Japanese Knotweed control treatment in Point Pleasant Park (HRM 2008)
Japanese Knotweed Control Pilot Project
Japanese knotweed (Fallopia japonica) is an introduced plant (also known as an alien plant species) that can take over large areas in the landscape. It can crowd-out Acadian forest saplings, shrubs, and groundcovers on the forest edge, and it is very difficult to control and remove once it becomes established.
Japanese Knotweed stand (CTG 2007)
HRM started a pilot project in early 2008 to find the most effective way to remove the plant from the park.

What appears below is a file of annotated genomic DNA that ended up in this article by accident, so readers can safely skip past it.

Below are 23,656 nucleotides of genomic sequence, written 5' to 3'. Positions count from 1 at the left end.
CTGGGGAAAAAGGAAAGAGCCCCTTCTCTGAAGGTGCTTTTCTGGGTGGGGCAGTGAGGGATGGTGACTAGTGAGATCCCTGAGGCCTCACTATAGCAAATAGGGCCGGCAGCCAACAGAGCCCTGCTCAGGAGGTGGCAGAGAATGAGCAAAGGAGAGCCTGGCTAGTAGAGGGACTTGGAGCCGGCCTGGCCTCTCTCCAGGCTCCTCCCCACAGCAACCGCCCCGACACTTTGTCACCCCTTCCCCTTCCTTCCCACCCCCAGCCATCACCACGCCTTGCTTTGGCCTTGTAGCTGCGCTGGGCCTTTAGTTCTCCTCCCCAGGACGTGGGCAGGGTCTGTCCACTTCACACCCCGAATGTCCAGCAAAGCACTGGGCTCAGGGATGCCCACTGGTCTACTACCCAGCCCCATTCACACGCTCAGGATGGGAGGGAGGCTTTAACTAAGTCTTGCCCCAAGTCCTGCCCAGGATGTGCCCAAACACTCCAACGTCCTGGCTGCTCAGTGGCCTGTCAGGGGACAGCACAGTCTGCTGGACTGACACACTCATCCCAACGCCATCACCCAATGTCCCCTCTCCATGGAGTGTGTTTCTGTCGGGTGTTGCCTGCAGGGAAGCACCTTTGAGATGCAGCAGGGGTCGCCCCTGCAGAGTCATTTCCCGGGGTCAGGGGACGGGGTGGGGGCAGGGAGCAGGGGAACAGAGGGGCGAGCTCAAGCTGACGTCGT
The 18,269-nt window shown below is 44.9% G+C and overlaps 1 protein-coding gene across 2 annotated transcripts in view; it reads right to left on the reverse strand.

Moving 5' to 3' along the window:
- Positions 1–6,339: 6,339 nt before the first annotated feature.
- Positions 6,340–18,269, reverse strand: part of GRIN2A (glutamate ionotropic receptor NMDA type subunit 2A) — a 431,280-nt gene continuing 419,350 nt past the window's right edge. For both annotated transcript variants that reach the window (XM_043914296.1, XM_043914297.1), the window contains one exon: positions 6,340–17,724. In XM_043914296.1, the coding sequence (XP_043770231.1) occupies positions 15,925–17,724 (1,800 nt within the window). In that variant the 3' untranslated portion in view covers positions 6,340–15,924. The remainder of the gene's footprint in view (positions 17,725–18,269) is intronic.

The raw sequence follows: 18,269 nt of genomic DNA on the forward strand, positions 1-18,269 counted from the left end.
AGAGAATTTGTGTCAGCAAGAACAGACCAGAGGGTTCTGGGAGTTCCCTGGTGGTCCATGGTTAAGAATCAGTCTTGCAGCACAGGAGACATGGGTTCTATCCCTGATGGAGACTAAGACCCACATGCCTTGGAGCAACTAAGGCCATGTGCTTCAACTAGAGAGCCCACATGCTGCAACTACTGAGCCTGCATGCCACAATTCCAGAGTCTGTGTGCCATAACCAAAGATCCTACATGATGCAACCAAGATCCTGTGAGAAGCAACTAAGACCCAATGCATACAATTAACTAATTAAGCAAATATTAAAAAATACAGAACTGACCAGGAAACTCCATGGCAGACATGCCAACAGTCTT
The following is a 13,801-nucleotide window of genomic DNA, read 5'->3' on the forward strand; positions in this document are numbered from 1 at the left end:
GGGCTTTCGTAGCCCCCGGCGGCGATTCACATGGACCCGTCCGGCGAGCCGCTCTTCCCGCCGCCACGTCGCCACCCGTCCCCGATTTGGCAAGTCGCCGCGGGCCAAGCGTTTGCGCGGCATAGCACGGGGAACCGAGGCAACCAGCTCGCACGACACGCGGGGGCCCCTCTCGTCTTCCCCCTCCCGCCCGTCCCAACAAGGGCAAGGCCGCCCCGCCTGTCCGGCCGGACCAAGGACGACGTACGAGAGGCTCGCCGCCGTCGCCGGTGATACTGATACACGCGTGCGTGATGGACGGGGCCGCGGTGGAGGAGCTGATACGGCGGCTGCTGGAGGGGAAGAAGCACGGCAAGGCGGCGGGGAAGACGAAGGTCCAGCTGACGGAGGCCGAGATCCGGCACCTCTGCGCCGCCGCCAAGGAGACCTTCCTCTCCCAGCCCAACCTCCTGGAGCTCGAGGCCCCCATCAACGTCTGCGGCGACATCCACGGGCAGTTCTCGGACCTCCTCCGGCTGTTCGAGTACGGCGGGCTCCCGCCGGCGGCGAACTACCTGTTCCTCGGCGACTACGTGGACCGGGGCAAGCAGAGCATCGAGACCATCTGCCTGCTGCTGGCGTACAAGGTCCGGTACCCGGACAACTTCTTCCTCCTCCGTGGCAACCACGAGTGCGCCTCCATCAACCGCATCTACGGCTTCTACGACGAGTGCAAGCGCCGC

We mapped Japanese knotweed locations in the park, and then selected two control areas to treat with a non-chemical method.
Contractors installed a layer of cardboard over the soil of the control area, followed by a layer of fiber cloth, then a covering of black polyethylene.
The covering will be kept in place for a minimum of 2 growing seasons. After this period the locations will be inspected for regrowth.
If successful, we will plant the areas with Acadian forest plants. If we see signs of knotweed regrowth we will extend the treatment period.
We will monitor Japanese knotweed growth throughout the park as we continue our research into the best practices for its removal.
This Point Pleasant Park Biodiversity Project is made possible by: